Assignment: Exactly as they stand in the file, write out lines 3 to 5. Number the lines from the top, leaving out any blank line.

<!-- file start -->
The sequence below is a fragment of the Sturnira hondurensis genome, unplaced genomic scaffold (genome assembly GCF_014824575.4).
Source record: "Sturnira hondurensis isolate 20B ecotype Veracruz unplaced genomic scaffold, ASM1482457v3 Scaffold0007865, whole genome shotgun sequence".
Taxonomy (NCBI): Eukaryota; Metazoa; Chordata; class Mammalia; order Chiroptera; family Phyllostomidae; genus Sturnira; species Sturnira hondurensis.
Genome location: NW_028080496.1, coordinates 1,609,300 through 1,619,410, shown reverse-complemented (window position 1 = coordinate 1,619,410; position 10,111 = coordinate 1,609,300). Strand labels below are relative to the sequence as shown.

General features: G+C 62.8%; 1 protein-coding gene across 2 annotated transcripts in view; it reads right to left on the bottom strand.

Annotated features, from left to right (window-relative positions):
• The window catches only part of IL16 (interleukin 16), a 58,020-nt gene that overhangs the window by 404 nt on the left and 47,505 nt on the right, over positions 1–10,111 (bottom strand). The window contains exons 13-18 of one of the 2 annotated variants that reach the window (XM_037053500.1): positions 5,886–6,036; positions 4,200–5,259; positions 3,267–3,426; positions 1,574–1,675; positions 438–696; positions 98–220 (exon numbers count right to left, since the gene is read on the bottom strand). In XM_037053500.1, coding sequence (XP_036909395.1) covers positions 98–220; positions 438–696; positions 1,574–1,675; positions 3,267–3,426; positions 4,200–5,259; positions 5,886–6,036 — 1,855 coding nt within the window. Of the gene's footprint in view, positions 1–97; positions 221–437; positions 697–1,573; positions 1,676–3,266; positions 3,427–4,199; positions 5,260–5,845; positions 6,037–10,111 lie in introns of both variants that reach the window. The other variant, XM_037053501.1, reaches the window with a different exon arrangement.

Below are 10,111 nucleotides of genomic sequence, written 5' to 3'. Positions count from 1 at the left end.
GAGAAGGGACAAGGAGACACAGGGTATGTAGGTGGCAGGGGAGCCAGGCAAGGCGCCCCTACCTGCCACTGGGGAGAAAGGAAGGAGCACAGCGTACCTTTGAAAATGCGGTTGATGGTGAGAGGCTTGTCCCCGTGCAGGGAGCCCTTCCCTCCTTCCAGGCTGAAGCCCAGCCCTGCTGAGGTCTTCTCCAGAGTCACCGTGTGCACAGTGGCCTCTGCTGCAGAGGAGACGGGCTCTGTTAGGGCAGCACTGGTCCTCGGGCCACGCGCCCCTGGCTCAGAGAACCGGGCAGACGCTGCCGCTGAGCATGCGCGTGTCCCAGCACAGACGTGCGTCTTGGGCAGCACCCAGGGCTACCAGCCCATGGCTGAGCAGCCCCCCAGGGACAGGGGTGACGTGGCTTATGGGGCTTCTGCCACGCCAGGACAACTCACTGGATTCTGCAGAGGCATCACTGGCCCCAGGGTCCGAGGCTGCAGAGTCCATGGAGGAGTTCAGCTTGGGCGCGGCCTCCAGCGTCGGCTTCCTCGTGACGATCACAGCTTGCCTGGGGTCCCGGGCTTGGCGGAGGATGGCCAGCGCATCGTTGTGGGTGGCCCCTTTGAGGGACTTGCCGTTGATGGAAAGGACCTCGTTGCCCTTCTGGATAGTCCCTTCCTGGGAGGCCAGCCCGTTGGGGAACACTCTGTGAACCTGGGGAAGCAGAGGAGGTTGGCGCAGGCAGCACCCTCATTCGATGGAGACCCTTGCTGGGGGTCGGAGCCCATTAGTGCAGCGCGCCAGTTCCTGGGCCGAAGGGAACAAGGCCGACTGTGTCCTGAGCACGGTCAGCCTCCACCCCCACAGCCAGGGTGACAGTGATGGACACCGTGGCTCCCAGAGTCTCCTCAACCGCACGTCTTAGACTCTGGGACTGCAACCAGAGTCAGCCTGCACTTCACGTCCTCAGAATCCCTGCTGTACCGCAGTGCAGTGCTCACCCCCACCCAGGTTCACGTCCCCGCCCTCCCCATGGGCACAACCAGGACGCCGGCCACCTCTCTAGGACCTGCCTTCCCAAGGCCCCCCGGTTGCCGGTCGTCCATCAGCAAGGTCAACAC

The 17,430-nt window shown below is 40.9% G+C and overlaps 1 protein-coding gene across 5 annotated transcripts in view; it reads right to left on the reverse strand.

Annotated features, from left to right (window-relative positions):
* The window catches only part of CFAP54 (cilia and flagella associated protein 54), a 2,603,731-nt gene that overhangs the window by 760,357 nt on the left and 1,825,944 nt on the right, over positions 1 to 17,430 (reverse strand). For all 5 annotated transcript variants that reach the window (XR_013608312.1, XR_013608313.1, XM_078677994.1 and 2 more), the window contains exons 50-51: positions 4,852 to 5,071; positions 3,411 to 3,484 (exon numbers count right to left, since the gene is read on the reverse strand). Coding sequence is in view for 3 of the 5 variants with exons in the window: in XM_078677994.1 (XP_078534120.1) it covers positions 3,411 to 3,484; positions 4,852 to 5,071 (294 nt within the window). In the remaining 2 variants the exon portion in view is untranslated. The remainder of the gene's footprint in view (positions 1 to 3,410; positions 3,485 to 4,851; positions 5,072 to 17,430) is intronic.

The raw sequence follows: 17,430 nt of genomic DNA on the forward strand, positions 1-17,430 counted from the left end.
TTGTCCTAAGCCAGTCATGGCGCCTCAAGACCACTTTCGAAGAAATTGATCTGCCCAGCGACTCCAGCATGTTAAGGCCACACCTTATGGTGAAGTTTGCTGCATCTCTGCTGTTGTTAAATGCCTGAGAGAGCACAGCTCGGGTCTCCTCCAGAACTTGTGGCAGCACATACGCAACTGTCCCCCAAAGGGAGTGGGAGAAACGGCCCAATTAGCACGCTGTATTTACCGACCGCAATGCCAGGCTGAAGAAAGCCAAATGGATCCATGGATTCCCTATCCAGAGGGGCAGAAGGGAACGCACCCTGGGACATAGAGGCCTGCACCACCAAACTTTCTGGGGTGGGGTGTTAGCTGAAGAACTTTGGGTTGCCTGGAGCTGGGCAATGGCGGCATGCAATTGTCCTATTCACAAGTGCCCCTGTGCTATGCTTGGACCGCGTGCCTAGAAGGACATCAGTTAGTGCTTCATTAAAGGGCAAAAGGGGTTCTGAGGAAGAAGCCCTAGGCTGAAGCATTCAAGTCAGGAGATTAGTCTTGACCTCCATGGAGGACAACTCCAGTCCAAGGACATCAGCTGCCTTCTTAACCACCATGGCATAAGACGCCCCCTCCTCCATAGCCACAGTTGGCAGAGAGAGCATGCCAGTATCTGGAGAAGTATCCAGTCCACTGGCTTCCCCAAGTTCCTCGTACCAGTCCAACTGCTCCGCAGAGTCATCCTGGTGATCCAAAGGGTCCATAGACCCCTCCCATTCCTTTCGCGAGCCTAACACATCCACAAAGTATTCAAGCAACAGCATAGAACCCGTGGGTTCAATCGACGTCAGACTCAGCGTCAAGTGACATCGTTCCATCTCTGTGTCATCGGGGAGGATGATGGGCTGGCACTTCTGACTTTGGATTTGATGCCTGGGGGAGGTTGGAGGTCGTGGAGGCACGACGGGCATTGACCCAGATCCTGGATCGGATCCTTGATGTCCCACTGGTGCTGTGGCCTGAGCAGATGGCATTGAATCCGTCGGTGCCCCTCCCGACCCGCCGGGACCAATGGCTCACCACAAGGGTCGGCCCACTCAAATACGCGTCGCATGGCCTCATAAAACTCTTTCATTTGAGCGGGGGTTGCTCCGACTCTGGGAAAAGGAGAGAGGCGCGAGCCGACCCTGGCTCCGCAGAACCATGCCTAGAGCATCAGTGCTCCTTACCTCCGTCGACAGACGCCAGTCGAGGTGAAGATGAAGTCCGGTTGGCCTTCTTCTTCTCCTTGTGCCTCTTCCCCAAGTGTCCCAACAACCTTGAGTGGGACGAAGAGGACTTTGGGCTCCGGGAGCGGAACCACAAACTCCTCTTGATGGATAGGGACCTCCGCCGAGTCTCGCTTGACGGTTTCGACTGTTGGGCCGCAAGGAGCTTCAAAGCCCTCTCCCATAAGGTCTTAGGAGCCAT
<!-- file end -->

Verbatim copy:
Taxonomy (NCBI): Eukaryota; Metazoa; Chordata; class Mammalia; order Chiroptera; family Phyllostomidae; genus Sturnira; species Sturnira hondurensis.
Genome location: NW_028080496.1, coordinates 1,609,300 through 1,619,410, shown reverse-complemented (window position 1 = coordinate 1,619,410; position 10,111 = coordinate 1,609,300). Strand labels below are relative to the sequence as shown.

General features: G+C 62.8%; 1 protein-coding gene across 2 annotated transcripts in view; it reads right to left on the bottom strand.